Clifford C. Hammond was the man behind New Mexico’s largest amusement park, which bore the name Uncle Cliff’s until it became just Cliff’s Amusement Park in 1991. He died on Jan. 29 at age 97.
A memorial service will be held Tuesday at 1:30 p.m. at Temple Baptist Church, 1613 Arizona NE.
The Albuquerque park, which he started in 1959 with just a few rides and a go-cart track, grew into a local landmark — its lights visible from Interstate 25 — with 25 rides today.
He created a destination that allowed people to “kind of escape the realities of life,” said his daughter, Linda Hays, vice president of the park.
Hammond was born in 1915 on an Illinois farm. One of eight children, he grew up in poverty, never hearing of an amusement park. But trips to the county fair gave him exposure to a carousel, music and other sideshow attractions, according to a 1986 Albuquerque Tribune article.
“Us farm boys didn’t know what an amusement park was,” he told the Tribune. “My dad would give us boys each a quarter to go to the Clark County Fair.”
After graduating from high school, he hoboed around the country for six months, before joining the Civilian Conservation Corps in 1933, a New Deal program to get Americans back to work during the Depression. He worked on soil erosion projects in Illinois and Michigan, and his story was featured on the PBS series, “The American Experience.”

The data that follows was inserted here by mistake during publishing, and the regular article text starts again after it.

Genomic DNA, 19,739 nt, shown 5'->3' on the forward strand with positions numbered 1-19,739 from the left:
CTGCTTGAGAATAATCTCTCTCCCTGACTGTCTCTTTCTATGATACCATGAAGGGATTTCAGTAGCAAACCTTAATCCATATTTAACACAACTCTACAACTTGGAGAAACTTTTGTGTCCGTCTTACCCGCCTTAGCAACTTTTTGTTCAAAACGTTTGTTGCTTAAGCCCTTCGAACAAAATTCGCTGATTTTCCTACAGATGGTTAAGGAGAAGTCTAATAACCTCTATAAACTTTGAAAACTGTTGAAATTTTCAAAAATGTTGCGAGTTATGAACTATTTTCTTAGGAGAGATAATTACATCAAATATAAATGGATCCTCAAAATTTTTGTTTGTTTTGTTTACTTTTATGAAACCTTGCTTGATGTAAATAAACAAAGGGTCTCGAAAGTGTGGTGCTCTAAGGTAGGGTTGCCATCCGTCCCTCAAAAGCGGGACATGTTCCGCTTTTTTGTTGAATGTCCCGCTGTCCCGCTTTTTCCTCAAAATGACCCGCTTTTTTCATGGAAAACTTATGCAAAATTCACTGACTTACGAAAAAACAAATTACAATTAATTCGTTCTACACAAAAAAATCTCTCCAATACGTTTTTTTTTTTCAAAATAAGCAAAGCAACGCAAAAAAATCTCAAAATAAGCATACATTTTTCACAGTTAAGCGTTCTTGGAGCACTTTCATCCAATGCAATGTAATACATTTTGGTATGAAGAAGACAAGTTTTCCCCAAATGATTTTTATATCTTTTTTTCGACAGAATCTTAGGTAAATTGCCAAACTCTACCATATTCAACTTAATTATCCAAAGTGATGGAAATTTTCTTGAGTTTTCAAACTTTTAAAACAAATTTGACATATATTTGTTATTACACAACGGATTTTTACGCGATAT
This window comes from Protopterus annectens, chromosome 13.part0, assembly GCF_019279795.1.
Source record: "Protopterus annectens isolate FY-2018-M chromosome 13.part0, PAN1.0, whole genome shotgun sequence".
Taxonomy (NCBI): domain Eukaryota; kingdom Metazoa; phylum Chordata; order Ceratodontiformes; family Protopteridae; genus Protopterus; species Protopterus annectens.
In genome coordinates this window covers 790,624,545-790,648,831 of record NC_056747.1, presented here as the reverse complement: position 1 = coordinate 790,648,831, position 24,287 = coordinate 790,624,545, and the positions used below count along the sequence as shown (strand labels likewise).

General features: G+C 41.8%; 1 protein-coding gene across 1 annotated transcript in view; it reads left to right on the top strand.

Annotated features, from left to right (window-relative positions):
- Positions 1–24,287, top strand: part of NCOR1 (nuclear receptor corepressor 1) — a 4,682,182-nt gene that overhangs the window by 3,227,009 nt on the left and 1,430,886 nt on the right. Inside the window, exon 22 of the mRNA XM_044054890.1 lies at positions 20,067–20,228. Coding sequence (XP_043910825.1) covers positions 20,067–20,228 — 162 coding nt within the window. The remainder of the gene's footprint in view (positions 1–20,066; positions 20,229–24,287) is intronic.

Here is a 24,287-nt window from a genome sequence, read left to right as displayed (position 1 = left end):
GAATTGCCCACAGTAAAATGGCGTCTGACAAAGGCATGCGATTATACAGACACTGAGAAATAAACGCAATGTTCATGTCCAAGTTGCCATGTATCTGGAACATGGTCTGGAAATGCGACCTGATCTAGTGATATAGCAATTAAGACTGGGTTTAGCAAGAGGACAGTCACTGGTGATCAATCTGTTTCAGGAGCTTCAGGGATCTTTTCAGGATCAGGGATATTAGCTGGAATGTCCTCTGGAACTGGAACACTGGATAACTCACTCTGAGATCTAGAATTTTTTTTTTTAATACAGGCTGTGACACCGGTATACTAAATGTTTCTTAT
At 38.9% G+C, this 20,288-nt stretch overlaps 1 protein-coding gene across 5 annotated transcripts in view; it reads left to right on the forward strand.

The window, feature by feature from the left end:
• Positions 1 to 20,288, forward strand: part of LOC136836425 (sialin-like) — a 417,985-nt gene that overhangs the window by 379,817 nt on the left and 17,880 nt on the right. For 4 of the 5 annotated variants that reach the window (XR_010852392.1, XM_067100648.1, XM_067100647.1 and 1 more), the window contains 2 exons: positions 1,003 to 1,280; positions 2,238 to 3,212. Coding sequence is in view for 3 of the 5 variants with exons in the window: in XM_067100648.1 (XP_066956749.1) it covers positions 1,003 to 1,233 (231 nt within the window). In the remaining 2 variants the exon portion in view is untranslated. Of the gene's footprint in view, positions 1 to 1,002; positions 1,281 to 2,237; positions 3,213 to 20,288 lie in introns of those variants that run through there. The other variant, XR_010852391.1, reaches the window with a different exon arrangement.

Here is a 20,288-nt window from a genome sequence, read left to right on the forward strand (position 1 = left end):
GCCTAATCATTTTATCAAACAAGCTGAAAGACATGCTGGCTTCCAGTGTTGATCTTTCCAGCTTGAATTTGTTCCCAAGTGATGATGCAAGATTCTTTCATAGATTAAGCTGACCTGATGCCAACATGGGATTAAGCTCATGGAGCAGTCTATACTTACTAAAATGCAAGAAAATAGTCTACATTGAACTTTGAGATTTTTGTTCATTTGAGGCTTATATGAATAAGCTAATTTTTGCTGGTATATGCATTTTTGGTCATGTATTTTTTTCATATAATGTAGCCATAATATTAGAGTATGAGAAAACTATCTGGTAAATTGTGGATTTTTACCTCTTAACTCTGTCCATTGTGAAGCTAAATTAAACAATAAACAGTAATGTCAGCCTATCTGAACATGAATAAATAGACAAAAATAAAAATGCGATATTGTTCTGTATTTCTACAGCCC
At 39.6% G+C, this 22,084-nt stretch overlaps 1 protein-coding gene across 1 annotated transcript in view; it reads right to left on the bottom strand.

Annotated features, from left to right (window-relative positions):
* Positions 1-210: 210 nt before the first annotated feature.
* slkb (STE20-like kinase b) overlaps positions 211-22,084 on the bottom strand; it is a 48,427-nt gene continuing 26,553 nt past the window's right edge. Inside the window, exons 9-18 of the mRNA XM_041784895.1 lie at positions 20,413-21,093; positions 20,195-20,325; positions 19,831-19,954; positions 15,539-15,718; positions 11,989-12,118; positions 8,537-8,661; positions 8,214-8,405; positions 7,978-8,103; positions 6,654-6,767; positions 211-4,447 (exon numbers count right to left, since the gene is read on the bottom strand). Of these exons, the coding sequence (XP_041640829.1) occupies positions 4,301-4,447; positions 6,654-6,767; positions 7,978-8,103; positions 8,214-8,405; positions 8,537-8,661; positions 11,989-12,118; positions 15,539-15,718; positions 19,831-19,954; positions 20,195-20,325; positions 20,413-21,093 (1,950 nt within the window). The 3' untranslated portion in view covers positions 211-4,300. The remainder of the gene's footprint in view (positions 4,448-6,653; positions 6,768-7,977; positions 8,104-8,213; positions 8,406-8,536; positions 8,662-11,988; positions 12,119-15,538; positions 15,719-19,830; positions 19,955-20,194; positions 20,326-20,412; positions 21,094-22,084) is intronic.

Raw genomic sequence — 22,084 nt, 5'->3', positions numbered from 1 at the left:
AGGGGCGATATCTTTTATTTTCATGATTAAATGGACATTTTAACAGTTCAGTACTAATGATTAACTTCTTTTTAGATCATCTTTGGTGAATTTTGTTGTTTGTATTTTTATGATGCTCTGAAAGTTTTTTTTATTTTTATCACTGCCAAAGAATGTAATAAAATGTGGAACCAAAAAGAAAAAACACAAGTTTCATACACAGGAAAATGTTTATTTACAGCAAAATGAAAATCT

In 1941, he enlisted in the Army Air Corps and was trained as an air traffic controller. After getting married to Zella Mae Ferguson, he returned to Illinois to try his hand at hog farming. But a hard winter of feeding the hogs through mud, ice and snow made him decide to try other pursuits — moving his family of four to Kansas to try restaurant management and Idaho to try homesteading.
In 1958, he moved to Albuquerque on his 43rd birthday to begin a career as an air traffic controller. But he came home every night with a headache, he told the Tribune, and he didn’t like working for somebody else.
So after visiting a small amusement park on the New Mexico state fairgrounds with his two children, he got the idea of starting his own park.
He opened Uncle Cliff’s Kiddieland at 7600 Lomas Blvd NE in 1959. After four summers, faced with zoning problems and neighborhood noise complaints, he briefly joined forces with Little Beaver Town in Tijeras Canyon, before finally moving the park to its current location at Osuna and San Mateo boulevards in 1963.
Although now the park is squarely in the city, at that time, the location was considered on the very edge of town.
“When we first started we were way outside of town,” Linda Hays said. “The city grew up around us.
Over the years, the park grew from 6 to 15 acres. They dropped the name “Uncle” to widen the appeal of the park to beyond kids, Hays said.
Despite the park’s name change, he was still known as Uncle Cliff, especially to those over 30 years old, his daughter said.
“Whenever they’d meet him or run into him, and they found out who he was, then they’d call him that,” Hays said. “And he loved it.”
The park is still run by subsequent generations of the Hammond family.
Hammond is survived by his wife of 70 years, Zella; two children and their spouses, four grandchildren, six great-grandchildren and three great-great-grandchildren.